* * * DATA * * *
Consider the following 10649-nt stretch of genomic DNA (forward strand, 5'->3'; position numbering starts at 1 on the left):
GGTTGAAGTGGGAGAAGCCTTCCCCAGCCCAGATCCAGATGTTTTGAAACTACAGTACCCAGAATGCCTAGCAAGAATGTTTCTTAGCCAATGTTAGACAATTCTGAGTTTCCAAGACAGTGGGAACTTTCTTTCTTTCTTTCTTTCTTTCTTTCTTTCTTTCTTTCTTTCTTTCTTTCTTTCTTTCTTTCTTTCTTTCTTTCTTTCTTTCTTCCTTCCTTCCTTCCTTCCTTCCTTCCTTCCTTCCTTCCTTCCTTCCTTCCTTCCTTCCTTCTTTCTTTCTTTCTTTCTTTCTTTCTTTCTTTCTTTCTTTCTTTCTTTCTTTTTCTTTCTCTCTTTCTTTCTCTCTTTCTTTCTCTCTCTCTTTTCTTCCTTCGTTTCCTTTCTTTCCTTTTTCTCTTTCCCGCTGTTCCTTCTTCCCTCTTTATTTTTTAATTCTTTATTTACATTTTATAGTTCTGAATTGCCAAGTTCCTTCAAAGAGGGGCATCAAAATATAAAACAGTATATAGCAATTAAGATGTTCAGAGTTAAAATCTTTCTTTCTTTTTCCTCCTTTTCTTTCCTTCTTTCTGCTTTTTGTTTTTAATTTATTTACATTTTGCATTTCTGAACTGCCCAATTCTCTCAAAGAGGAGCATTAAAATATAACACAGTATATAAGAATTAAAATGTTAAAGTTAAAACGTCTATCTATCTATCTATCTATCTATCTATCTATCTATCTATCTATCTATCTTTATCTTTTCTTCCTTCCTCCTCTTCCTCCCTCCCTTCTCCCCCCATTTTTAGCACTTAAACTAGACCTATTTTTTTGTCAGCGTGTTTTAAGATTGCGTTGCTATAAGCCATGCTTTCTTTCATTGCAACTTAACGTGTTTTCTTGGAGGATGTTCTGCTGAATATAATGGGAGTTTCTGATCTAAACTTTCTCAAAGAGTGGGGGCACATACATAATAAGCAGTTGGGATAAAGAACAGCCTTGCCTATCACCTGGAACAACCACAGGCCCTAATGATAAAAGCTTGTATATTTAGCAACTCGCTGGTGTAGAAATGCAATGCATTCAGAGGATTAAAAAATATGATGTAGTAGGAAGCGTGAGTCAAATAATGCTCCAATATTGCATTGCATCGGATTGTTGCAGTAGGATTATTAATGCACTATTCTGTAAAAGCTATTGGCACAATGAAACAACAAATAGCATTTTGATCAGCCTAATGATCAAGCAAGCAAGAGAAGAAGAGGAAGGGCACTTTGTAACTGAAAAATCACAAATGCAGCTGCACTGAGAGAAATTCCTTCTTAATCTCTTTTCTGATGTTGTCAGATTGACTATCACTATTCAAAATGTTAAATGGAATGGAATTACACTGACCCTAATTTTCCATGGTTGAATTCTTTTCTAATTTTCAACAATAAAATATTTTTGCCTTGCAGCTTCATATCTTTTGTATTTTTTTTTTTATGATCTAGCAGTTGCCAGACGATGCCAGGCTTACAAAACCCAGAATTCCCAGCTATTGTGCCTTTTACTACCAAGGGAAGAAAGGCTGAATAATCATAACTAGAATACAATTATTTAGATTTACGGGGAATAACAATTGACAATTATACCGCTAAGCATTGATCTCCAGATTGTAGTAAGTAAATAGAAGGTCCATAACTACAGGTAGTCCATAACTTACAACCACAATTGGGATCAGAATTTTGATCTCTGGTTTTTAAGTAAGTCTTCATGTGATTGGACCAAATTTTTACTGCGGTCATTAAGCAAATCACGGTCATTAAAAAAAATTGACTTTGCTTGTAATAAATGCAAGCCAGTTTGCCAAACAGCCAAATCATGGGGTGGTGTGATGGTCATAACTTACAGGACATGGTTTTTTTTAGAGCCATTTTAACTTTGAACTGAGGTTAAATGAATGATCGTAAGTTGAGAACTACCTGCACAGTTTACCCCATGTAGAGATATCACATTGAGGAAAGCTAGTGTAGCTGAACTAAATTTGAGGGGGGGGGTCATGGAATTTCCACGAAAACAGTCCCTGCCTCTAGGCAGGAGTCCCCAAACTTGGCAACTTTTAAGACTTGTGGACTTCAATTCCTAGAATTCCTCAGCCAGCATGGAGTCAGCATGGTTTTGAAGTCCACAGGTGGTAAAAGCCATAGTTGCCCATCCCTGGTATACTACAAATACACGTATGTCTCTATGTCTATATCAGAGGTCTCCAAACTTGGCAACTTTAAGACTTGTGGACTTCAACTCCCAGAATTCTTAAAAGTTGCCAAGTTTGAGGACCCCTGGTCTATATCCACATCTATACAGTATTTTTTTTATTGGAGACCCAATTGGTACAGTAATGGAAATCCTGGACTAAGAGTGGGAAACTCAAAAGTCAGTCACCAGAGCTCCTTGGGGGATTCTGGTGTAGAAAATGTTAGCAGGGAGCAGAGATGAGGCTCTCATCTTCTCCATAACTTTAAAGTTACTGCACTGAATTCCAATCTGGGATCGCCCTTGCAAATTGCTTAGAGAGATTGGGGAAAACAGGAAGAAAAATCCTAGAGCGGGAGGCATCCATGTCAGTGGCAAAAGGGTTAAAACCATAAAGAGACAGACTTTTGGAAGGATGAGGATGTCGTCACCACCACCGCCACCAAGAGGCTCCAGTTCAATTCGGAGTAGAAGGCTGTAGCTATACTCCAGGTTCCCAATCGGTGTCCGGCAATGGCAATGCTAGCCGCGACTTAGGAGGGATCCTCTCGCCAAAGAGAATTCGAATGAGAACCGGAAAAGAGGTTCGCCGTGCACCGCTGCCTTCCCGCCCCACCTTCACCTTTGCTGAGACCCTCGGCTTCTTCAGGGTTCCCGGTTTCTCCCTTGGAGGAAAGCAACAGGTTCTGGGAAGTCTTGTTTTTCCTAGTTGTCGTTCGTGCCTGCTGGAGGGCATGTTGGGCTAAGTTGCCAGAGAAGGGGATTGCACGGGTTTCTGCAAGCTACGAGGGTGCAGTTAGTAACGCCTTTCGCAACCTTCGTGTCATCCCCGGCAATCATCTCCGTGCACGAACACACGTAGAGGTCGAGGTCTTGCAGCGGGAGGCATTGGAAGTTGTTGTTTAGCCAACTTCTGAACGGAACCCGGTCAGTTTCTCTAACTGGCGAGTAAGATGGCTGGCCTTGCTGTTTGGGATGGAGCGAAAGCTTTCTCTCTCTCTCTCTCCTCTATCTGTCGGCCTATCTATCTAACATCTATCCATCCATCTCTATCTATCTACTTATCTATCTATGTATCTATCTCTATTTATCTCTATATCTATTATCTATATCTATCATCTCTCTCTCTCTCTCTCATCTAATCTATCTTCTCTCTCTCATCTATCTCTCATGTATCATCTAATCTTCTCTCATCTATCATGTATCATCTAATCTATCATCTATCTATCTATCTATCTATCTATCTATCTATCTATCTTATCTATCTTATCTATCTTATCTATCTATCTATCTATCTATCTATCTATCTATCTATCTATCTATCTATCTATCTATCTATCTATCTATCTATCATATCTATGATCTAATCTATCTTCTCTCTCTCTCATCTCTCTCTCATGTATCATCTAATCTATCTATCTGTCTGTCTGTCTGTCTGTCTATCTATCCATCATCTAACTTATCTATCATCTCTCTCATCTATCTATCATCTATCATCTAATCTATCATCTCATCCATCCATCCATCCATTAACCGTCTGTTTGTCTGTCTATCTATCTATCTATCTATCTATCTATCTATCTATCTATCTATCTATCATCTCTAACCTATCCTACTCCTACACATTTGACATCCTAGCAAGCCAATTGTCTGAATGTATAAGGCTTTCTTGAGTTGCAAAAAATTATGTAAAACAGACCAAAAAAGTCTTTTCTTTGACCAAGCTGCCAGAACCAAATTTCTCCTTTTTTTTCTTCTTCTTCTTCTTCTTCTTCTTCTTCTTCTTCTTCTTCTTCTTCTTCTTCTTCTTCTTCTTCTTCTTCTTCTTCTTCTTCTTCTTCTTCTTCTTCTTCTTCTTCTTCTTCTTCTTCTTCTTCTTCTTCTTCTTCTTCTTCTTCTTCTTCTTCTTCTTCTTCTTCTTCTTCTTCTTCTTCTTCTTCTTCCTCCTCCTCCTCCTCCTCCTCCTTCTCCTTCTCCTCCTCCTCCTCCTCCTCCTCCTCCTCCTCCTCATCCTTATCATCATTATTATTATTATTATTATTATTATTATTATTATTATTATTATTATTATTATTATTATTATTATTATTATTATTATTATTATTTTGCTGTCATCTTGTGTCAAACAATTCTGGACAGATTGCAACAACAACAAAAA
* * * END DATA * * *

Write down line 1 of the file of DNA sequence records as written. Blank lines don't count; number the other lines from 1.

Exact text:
Consider the following 10649-nt stretch of genomic DNA (forward strand, 5'->3'; position numbering starts at 1 on the left):